Growing up in an inner-city community in England, Nathaniel Peat was naturally exposed to the many problems that are endemic to disadvantaged urban areas.
Too many of his childhood friends became pregnant while still in school and others joined gangs and ended up in prison or dead.
Peat, however, had certain goals he wanted to achieve and he plodded on despite the distractions. He graduated with a Mechanical Engineering degree and a Masters in Advanced Systems Engineering from Brunel University in Florida, secured a pilot’s license, performed with the Haringey Young Musicians Symphony Orchestra for four years and established a martial arts school and a program to address safety and empowerment.
While in university, he also developed his entrepreneurial skills by teaching karate and providing students with saxophone and violin lessons to earn extra money to cover tuition costs.
“A lot of my friends fell by the wayside,” Peat recalled while in Toronto last week to conduct a business workshop. “But my main aspiration as a young kid was to become a pilot. Coming from a working-class background (his parents are Jamaican-born), it was very unlikely that I would have been able to afford the great and enormous cost of paying for aviation training.
“So I was then inspired to think of a way in which I could impact the community, but at the same time secure a benefit for myself and progress in business to the point where I could venture into my passion, which was to fly.”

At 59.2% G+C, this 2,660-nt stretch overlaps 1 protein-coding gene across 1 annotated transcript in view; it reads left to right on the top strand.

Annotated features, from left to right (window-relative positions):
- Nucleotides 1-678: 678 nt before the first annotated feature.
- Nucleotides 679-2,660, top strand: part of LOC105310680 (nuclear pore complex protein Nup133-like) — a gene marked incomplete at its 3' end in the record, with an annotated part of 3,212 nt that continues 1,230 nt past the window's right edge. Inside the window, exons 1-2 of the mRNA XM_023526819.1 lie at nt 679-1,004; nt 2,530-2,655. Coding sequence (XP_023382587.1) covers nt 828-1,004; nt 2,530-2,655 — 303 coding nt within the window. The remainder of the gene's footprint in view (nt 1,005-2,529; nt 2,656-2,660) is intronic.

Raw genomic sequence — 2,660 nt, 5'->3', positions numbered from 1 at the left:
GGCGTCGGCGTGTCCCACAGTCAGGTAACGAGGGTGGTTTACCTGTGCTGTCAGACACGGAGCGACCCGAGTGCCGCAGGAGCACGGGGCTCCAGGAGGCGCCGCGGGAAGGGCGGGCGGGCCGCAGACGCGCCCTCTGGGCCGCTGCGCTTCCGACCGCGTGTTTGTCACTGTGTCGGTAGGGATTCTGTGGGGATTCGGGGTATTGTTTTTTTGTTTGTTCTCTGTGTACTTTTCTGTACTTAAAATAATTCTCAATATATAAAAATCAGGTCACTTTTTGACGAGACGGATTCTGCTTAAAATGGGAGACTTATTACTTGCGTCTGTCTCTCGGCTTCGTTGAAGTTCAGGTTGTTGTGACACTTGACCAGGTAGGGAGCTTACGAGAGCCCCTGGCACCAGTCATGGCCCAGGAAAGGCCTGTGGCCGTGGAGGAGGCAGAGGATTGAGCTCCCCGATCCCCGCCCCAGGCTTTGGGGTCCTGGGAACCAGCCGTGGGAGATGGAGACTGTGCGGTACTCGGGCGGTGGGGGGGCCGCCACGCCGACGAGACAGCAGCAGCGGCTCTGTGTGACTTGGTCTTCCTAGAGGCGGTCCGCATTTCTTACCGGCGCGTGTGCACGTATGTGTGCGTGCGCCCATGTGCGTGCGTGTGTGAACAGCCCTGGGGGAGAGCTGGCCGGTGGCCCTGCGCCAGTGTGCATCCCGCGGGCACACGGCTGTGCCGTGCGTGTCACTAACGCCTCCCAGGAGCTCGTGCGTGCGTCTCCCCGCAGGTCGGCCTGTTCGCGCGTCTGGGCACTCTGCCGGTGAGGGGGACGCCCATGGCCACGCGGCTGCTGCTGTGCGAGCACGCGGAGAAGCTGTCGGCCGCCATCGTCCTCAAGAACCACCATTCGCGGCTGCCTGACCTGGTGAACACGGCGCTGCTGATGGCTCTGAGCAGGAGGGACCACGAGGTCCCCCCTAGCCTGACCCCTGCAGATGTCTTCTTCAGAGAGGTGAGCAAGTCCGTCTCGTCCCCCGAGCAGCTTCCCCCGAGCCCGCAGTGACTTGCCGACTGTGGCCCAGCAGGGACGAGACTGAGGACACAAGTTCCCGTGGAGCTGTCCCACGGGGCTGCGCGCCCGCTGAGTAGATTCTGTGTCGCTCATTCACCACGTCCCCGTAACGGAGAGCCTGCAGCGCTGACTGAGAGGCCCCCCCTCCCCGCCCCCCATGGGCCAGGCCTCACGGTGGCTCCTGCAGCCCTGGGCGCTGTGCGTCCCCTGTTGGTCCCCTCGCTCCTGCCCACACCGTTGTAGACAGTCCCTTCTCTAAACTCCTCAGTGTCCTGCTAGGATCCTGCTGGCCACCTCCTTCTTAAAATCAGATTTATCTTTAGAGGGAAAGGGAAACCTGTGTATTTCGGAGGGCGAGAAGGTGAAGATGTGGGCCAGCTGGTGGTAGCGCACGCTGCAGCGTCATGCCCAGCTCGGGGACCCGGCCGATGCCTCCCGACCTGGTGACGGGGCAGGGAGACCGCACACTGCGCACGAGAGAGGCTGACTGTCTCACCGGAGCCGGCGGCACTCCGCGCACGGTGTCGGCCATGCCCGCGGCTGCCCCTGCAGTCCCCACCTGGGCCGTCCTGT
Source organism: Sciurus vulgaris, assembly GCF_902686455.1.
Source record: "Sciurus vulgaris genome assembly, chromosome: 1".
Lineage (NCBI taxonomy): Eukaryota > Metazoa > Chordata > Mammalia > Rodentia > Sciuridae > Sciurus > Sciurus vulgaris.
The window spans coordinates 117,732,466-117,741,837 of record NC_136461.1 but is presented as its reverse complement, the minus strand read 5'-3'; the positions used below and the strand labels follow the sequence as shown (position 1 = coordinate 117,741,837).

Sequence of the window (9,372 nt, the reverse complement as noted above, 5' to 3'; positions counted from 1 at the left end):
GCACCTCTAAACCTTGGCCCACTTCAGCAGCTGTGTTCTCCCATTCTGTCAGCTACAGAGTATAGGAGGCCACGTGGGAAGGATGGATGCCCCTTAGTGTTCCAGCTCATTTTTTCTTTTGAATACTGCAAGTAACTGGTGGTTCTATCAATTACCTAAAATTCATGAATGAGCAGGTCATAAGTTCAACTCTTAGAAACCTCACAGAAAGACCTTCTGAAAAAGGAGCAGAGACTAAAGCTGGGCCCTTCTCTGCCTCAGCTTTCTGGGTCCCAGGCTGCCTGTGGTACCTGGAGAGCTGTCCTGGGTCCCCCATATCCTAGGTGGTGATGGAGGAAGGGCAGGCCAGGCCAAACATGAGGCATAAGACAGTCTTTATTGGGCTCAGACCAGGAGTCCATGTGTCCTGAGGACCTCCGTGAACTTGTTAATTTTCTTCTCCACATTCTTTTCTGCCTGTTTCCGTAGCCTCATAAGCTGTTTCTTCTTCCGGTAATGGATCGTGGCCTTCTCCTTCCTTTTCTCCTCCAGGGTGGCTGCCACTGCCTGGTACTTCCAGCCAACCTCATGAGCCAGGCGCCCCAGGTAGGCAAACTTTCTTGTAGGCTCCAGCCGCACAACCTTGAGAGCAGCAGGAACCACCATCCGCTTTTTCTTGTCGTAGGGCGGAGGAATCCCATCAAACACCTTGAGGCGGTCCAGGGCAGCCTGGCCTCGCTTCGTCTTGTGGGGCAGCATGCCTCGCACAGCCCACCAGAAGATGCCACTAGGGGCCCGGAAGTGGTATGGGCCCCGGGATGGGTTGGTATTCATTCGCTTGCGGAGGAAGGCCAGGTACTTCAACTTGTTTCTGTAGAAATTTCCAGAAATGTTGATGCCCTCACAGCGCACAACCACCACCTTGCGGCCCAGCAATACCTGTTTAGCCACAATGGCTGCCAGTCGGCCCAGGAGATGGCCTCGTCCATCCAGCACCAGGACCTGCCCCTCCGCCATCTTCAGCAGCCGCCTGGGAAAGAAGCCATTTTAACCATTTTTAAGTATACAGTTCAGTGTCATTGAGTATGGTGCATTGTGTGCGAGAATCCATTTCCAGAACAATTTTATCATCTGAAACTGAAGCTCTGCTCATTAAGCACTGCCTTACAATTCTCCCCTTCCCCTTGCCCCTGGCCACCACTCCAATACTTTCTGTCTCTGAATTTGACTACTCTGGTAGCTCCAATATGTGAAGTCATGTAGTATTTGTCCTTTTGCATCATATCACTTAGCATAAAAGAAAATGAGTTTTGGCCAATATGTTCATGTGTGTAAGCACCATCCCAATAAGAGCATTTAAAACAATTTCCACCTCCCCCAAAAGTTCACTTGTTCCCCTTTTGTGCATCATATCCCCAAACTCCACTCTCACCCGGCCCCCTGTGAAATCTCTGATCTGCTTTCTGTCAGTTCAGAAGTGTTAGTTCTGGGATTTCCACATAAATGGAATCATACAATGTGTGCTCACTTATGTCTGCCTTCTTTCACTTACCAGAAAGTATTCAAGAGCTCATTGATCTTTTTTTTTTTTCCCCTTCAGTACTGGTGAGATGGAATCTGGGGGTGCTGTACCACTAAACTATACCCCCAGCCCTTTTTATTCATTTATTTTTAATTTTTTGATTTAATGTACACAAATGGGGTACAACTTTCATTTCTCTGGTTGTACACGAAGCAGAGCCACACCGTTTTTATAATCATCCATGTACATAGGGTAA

Peat, who participated in last year’s Future Leaders Diaspora conference in Jamaica, still aspires to be a pilot. In the meantime, he travels the world advising young people on the steps they should consider pursuing to become successful entrepreneurs.
“In my workshops, I show mainly young people how to put together an action plan that is very easy to follow for those aspiring to increase their residual income,” said 31-year-old Peat, who has sat at roundtable discussions with Britain’s Prime Minister Gordon Brown and other influential British business executives offering advice on how entrepreneurs can change the world. “People get ideas and then 10 years later they see something matching their idea and wished that there was somebody around that could have shown them how to utilize their thoughts.
“People have ideas and they are passionate about what they want to do, but they simply lack the skills set. That’s why I am so happy to be in Toronto this weekend to be associated with a group that is interested in creating resources to help young people become tomorrow’s leaders.”
The schoolyard stabbing death of a young family friend four years ago inspired Peat to establish The Safety Box which, among other things, helps young people avoid and manage conflict without using weapons.
“He has done quite a lot of work, especially with young people, and that’s why we chose to bring him here as one of the principal presenters,” said Yanique Williams who founded The Community Online Resource (www.theCORsource.com) to provide useful information that young people can access.
Other presenters at the two-day workshop at Revivaltime Tabernacle included Ontario MPP Mike Colle and entrepreneur Tyronne Edwards.
A Queen’s University political science graduate and Jamaica Diaspora Canada Foundation youth executive member, Williams – who plans to attend law school — participated in the second annual Toronto Regional Champion campaign to help increase the presence of women in politics.
“I found that there are not too many resources that recent graduates can rely on to find tools to progress,” said Williams whose parents, Arnold Rowe and Letna Allen-Rowe, own Rapid Remittance Money Transfer. “On our website, there are scholarship, jobs and networking opportunities.”
The Community Online Resource team also includes Irena Brooks, Natalie Hanson, Nicole Stewart, Dylan Boyd and Anjelica Cole.